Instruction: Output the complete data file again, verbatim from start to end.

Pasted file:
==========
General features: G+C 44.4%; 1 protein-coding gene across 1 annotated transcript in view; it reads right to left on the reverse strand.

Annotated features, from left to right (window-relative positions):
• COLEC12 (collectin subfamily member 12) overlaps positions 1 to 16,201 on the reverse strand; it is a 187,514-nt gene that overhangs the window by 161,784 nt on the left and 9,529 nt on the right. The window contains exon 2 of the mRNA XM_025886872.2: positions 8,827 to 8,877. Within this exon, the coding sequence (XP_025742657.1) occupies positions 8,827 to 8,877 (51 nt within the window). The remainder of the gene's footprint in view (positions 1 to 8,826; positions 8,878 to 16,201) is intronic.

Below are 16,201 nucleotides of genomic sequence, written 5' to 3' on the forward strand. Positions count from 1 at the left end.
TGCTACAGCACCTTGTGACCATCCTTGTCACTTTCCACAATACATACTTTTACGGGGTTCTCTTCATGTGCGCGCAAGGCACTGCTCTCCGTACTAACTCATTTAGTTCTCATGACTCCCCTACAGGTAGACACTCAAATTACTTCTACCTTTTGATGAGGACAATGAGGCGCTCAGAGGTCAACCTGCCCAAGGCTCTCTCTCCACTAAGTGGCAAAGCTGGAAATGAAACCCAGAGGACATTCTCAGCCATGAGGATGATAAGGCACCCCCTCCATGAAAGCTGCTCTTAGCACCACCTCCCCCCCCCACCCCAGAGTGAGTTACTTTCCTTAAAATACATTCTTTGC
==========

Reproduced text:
General features: G+C 44.4%; 1 protein-coding gene across 1 annotated transcript in view; it reads right to left on the reverse strand.

Annotated features, from left to right (window-relative positions):
• COLEC12 (collectin subfamily member 12) overlaps positions 1 to 16,201 on the reverse strand; it is a 187,514-nt gene that overhangs the window by 161,784 nt on the left and 9,529 nt on the right. The window contains exon 2 of the mRNA XM_025886872.2: positions 8,827 to 8,877. Within this exon, the coding sequence (XP_025742657.1) occupies positions 8,827 to 8,877 (51 nt within the window). The remainder of the gene's footprint in view (positions 1 to 8,826; positions 8,878 to 16,201) is intronic.

Below are 16,201 nucleotides of genomic sequence, written 5' to 3' on the forward strand. Positions count from 1 at the left end.
TGCTACAGCACCTTGTGACCATCCTTGTCACTTTCCACAATACATACTTTTACGGGGTTCTCTTCATGTGCGCGCAAGGCACTGCTCTCCGTACTAACTCATTTAGTTCTCATGACTCCCCTACAGGTAGACACTCAAATTACTTCTACCTTTTGATGAGGACAATGAGGCGCTCAGAGGTCAACCTGCCCAAGGCTCTCTCTCCACTAAGTGGCAAAGCTGGAAATGAAACCCAGAGGACATTCTCAGCCATGAGGATGATAAGGCACCCCCTCCATGAAAGCTGCTCTTAGCACCACCTCCCCCCCCCACCCCAGAGTGAGTTACTTTCCTTAAAATACATTCTTTGC